This ‘Learn Music Faster’ series of posts highlights things my best students do that contributes towards their success. There are no secret formulae or magic tricks. Learning to play well still requires hard work, dedication and above all, practice. However, my students who do these things seem to improve quicker than the others.
Whenever you start playing, always make sure you count yourself in. This should usually be at least one bar in the time signature you are about to play. Do this every time you have stopped and are about to start again, for whatever reason. It doesn’t have to be out loud but it should be even and in time.
This applies to playing whole pieces, small sections, riffs, phrases, scales, arpeggios, sight reading exercises, anything at all you might play. It is related to the previous post about tapping your feet while you play to keep good time. However, it has additional benefits.
The most obvious advantage is that it sets the tempo. You are not diving in trying to play at the right speed as well as finding the right notes and fingerings all at the same time. You have set the beat first and can the add the music to that.
I find that when a student counts in (or I count in for them) they invariably play the piece more accurately and evenly than they would otherwise.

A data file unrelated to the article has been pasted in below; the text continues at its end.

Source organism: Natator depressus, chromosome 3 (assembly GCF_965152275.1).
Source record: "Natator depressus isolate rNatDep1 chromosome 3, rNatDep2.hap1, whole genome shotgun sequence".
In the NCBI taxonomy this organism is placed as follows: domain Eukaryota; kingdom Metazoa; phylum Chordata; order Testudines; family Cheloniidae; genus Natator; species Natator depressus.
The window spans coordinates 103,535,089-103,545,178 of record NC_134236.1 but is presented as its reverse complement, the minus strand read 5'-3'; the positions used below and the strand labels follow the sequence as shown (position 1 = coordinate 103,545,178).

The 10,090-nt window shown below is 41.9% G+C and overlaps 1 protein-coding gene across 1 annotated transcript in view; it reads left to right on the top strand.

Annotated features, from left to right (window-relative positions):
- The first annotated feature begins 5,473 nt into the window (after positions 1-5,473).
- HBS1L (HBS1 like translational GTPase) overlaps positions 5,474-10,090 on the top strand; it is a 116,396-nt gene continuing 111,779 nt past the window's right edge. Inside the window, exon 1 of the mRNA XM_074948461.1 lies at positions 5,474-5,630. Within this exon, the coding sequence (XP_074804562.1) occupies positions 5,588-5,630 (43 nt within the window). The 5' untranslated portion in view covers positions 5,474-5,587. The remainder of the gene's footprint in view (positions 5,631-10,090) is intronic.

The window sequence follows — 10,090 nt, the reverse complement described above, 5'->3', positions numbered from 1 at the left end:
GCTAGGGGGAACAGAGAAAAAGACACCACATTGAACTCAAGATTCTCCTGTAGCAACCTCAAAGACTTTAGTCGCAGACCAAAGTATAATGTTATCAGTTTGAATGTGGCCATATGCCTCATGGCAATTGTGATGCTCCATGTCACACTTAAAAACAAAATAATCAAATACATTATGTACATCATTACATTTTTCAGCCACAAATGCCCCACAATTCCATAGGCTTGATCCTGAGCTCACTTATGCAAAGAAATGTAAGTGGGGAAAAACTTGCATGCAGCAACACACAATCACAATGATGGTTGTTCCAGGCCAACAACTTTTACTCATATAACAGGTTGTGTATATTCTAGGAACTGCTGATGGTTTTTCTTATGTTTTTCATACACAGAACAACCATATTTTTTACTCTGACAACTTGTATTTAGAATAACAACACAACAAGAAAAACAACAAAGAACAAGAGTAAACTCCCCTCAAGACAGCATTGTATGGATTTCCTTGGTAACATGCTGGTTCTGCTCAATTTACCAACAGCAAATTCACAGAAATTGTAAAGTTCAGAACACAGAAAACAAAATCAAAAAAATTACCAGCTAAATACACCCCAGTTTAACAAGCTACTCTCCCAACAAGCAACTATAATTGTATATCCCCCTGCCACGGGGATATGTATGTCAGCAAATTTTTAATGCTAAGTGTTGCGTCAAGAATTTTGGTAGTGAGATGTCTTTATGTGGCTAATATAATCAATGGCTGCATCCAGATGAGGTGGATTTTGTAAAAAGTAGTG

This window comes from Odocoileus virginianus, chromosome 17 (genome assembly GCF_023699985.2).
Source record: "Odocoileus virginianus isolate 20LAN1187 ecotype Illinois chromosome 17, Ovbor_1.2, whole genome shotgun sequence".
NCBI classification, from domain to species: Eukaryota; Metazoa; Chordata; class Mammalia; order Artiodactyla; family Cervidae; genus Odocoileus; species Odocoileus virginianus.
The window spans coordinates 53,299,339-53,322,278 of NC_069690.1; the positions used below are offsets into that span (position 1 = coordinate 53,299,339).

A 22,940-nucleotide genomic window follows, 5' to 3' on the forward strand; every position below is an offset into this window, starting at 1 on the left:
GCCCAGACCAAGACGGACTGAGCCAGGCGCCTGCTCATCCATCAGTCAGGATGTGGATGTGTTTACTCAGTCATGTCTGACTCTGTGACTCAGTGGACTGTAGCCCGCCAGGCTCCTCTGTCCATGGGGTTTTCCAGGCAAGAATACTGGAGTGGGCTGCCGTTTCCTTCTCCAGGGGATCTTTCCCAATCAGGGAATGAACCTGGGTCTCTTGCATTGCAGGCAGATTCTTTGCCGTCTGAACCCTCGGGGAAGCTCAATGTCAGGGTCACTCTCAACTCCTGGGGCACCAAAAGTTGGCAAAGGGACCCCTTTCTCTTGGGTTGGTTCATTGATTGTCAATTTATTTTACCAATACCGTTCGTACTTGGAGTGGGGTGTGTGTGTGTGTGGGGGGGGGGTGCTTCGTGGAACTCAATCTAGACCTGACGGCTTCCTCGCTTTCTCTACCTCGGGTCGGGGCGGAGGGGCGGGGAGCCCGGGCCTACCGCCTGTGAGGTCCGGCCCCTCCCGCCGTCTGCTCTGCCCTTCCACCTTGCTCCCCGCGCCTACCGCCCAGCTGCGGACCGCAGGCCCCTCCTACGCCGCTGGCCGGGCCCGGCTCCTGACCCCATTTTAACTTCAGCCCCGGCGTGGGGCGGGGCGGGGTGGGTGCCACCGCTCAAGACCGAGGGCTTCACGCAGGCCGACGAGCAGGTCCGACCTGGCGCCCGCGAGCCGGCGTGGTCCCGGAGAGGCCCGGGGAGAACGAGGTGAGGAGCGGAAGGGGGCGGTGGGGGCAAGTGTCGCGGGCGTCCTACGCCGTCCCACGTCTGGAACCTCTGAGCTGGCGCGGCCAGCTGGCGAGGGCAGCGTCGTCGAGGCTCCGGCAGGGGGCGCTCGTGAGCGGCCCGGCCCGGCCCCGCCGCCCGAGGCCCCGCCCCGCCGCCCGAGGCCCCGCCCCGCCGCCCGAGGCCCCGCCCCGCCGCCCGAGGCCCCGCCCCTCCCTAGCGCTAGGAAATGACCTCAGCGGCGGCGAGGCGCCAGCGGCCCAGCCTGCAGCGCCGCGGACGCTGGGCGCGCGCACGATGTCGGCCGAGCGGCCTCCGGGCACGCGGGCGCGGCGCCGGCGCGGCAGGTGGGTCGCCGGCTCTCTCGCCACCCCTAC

Another benefit of the count in is that it allows you a short time to mentally prepare for what you are about to play. You can take a breath, compose yourself, put distractions out of your mind. You will be more able to give your full attention to the music you are about to create. During practice you will be able to focus better on the specific aspects you are working on. It provides a clear separation between preparing and doing, and allows you to get your mindset right for the doing part.
Finally, the count in gives you a short time to physically prepare for what you are about to do. You can take a breath, adjust your posture if necessary, start your foot tapping, get your strumming hand moving, or any other action appropriate to your instrument.
It’s very difficult to go instantly from stillness or relaxation into fast, precise, controlled movement. If there’s anything you can do during the count in to get yourself up to speed, even a little way, then that can only help. The first couple of bars are often the hardest to get the timing completely accurate because it can take a moment to settle into the beat of whatever you’re playing. Using the count in to get a head start where possible makes it easier to get things spot on right from the start.
I’ve definitely noticed students who are struggling with a piece play it better when they count themselves in.
Even if you’re practicing a short repeated phrase or a few beats, at least give yourself a couple of beats count in every time you start. It might not make it perfect but it will make it better.
Previously on Learn Music Faster – Make Mistakes